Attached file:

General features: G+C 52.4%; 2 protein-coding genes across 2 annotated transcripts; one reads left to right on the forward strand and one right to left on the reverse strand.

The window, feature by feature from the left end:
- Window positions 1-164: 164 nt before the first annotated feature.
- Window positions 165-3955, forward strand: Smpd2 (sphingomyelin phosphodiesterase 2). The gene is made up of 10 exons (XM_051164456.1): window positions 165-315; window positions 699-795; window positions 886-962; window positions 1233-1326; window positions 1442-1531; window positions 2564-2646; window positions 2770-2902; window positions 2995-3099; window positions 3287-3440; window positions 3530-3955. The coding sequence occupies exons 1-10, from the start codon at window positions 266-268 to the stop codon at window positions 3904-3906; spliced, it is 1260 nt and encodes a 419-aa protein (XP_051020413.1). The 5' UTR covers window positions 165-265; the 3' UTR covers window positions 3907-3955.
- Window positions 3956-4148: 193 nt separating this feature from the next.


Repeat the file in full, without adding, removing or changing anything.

General features: G+C 52.4%; 2 protein-coding genes across 2 annotated transcripts; one reads left to right on the forward strand and one right to left on the reverse strand.

The window, feature by feature from the left end:
- Window positions 1-164: 164 nt before the first annotated feature.
- Window positions 165-3955, forward strand: Smpd2 (sphingomyelin phosphodiesterase 2). The gene is made up of 10 exons (XM_051164456.1): window positions 165-315; window positions 699-795; window positions 886-962; window positions 1233-1326; window positions 1442-1531; window positions 2564-2646; window positions 2770-2902; window positions 2995-3099; window positions 3287-3440; window positions 3530-3955. The coding sequence occupies exons 1-10, from the start codon at window positions 266-268 to the stop codon at window positions 3904-3906; spliced, it is 1260 nt and encodes a 419-aa protein (XP_051020413.1). The 5' UTR covers window positions 165-265; the 3' UTR covers window positions 3907-3955.
- Window positions 3956-4148: 193 nt separating this feature from the next.